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A skein of XPress
XPress once knitted up

Yarn Profile: X-Press

First Impressions
At first glance, X-Press looks like a rather basic bulky yarn. And it is, except that each strand actually ripples from 14 two-ply strands that have been spun together.

If you touch it, you'll feel a plush thickness. Tug at it and you'll discover it's wonderfully elastic and almost impossible to break. Hold it in your hand and you'll feel how little it weighs.

In all respects this should be a perfect yarn for beginners or anyone looking for a fast project -- except for one problem, which I'll mention in a moment.

Knitting Up
I was nervous about this yarn's potential for snagging since it is composed of so many smaller strands. Perhaps it was the blunt tips on my needles, perhaps it was simply the larger gauge of the yarn, but I had no snagging problems whatsoever.

Stitches rose from my US 15 needles like fresh bread dough, expanding to take up all space and produce a lovely -- albeit very simple -- fabric.

As I progressed, however, the spin on the yarn got tighter and tighter until it was twisting up on itself. I found the twist to be greater when using the yarn from the center of the ball.

Blocking / Washing
My red swatches bled visibly during washing, although repeated washes produced less and less color. X-Press is superwash, but I'd still recommend giving it special treatment and washing it alone in the machine.

Here's where things turned bad. As my swatches dried (which took a long time), I noticed that the squares bounced into a peculiar shape when I lifted them off their towel. Instead of going straight up and down, the vertical rows of stitches all slanted to the left, producing a tilted square.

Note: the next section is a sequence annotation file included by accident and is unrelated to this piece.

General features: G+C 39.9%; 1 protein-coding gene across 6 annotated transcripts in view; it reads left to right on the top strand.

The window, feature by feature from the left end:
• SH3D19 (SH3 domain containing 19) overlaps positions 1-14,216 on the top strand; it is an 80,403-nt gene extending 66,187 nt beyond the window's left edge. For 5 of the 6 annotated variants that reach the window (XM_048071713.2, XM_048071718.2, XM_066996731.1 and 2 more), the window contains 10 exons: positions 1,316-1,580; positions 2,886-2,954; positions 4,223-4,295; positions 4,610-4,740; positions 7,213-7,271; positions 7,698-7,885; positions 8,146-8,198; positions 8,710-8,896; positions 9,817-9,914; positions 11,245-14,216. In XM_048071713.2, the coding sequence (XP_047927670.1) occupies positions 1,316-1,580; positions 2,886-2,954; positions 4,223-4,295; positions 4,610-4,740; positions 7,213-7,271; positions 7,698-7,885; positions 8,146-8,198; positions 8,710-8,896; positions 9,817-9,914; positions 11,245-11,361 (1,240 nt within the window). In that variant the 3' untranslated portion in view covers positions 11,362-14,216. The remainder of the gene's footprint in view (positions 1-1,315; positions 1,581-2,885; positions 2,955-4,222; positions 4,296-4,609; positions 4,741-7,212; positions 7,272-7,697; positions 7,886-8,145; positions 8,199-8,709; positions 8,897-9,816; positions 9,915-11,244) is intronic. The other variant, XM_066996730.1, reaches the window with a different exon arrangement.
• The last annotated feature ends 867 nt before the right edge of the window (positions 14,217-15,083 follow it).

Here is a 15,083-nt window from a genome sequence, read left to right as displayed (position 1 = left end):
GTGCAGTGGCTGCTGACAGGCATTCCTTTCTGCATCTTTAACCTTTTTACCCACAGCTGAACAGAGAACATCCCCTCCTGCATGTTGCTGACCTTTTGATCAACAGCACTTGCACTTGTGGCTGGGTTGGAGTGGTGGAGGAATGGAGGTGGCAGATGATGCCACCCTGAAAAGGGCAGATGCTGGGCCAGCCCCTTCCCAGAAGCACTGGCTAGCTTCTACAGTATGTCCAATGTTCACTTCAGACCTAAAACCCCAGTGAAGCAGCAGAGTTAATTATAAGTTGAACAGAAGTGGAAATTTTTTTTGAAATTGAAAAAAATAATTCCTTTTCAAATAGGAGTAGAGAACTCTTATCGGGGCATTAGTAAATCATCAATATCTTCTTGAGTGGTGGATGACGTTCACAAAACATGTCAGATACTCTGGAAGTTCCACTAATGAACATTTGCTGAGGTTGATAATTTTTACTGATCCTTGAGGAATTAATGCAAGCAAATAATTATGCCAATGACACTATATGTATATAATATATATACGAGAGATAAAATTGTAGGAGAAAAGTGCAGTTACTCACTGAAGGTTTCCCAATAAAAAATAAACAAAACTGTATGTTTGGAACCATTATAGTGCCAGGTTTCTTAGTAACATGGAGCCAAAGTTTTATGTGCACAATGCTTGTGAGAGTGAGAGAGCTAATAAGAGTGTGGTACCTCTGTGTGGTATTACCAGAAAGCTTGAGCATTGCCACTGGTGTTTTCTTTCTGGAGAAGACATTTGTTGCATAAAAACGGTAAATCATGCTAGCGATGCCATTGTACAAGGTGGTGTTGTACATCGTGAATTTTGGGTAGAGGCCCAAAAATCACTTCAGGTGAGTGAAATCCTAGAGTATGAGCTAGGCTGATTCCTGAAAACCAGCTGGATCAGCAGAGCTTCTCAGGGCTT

This is called a "bias," and it's what happens when you knit with yarn that is spun too tightly. Although you can force it back into the proper shape on the blocking board, past experience has shown that the fabric will bounce back into its biased shape as soon as you let it flow freely.

I must confess I had a hard time getting beyond the bias problem and finishing the tests.

All those strands mean greater snagging potential, so be prepared to tug strands back into their stitches periodically. This is another reason I suspect Berroco recommends you wash X-Press items in a bag, so they won't snag against other garments in the wash.

The 40% acrylic content adds greater durability, combined with all those two-ply strands. You'll encounter fading and pilling long before you see any thin patches over high-wear areas.

Even the best yarn companies can have a bad day. I'd like to give Berroco the benefit of the doubt and assume I got a bad batch of X-Press.

I say this because in all other respects it's a lovely yarn. It knits up quickly and easily, has marvelous elasticity and texture, and gives you great loft without stifling weight. The acrylic gives greater durability, while the merino keeps the yarn soft to the touch.

My advice if you like the sound of X-Press (beyond the problem I've mentioned) is to verify your shop's return policy before you buy it. If you're in the store, you can test the yarn by pulling the end out from the skein by a few feet, bring the end back to the skein, let the extra yarn dangle, and see if it twists on itself. If it doesn't, then you should be safe.